There’s still time to nominate local icons for Best of D.C.

TO AUG. 23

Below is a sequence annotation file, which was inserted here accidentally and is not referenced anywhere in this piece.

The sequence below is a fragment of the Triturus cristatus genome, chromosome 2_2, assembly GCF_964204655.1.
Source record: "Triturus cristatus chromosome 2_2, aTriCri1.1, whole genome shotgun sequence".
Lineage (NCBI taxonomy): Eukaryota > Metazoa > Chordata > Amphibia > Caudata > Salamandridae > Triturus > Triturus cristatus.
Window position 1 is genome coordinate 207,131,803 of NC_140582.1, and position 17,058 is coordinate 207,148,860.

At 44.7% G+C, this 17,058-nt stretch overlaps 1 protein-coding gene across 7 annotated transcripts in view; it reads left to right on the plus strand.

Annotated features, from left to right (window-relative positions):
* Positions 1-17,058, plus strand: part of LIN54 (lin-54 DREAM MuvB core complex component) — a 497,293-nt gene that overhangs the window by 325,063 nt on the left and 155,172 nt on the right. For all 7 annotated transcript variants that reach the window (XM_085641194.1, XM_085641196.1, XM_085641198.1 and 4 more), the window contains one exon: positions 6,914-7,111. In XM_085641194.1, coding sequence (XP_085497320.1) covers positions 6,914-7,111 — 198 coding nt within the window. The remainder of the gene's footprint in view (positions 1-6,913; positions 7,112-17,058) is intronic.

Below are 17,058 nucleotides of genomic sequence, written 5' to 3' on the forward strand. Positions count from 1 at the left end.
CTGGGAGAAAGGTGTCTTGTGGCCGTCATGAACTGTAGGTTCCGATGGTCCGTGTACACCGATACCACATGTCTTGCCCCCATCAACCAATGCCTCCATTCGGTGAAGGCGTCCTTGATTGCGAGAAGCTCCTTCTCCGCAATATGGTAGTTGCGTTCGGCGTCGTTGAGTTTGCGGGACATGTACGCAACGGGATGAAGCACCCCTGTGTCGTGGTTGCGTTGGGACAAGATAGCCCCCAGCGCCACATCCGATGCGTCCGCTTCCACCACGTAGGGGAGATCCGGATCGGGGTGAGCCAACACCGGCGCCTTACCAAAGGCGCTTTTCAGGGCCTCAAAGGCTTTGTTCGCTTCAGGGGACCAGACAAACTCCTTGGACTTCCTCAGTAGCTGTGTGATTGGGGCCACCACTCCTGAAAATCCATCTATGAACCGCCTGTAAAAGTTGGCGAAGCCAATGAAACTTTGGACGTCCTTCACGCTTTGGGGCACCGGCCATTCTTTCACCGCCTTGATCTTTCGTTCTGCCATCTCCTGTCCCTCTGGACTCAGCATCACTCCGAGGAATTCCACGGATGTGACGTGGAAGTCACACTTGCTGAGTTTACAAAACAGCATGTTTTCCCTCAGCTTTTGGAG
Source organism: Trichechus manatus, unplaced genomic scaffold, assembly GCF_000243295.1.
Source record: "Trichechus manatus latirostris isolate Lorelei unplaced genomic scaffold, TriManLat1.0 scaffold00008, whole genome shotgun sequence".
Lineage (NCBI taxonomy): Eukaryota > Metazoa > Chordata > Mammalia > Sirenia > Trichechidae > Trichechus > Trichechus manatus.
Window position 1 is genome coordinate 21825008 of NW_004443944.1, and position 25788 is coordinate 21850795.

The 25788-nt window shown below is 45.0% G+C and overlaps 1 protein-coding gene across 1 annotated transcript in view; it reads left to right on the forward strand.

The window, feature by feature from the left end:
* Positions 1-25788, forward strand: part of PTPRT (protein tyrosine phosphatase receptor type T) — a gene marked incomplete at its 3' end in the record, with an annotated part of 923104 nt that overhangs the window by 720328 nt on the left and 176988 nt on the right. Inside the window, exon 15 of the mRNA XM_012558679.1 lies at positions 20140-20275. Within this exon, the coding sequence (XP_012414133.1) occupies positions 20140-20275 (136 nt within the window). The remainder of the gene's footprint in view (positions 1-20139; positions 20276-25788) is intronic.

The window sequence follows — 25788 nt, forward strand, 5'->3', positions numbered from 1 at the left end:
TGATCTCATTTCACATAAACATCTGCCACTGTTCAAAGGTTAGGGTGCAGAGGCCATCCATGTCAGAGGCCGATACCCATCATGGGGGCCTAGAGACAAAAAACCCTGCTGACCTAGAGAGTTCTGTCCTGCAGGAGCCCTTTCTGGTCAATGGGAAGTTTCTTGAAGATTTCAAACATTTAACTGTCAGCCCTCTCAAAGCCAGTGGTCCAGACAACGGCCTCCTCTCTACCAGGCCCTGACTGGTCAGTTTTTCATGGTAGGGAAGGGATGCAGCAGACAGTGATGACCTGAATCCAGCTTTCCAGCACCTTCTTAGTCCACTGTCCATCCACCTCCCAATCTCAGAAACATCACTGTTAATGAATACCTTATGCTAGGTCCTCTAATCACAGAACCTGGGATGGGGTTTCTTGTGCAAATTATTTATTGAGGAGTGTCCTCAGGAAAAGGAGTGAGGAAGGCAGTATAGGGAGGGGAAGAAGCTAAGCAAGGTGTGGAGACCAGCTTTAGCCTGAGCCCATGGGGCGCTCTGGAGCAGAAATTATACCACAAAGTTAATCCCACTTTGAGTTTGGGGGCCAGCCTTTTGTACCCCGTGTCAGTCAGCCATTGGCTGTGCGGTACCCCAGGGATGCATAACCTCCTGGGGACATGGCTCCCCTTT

Given its modest exhibition space, Conner Contemporary Art’s second annual student show—which exhibits the work of 16 graduates from eight local art programs—offers a surprising smorgasbord of works. As can be expected of any group show—especially a show of student work—the output is uneven, but there’s at least one intriguing piece in each genre. Nina Chung Dwyer’s 42-inch-by-42-inch painting Assimilation features what appear to be sunlit prison bars rendered in creamy whites and gunmetal grays—a blend of op-art visuals with Ashcan School stylings. Dave Beers’ Christenberry-meets-Beuys Hood series consists of KKK-style headgear crafted from unexpected fabrics, including fur, keffiyeh cloth, and wood pinstripes, each hung from invisible lines so that the hoods twist eerily, as if mimicking a lynching. Youngmi Song used pedestrian materials—namely, folded acetate sheets bought from an office-supply store—to create Flower, an unexpectedly evocative, lotus-shaped sculpture. But the exhibition’s selection of photography may be its strongest point: Andrea Tese’s Avedonian black-and-whites of masked, naked people (Unmasked Beauty is pictured); Julie Stovall’s inkjet prints of an eerily formalistic crime scene; and Jenny Lescure’s matrix of nine images made at a laundromat. The series’ retro colors (sky blues, mustard yellows, and Tide-box oranges) and geometrical resonances (circular view holes playing off gumballs) make it the most buoyant piece in the entire show. The exhibition is on view from 11 a.m. to 5 p.m. Tuesday to Saturday, to Friday, Aug. 23, at Conner Contemporary Art, 1730 Connecticut Ave. NW. Free. (202) 588-8750. (Louis Jacobson)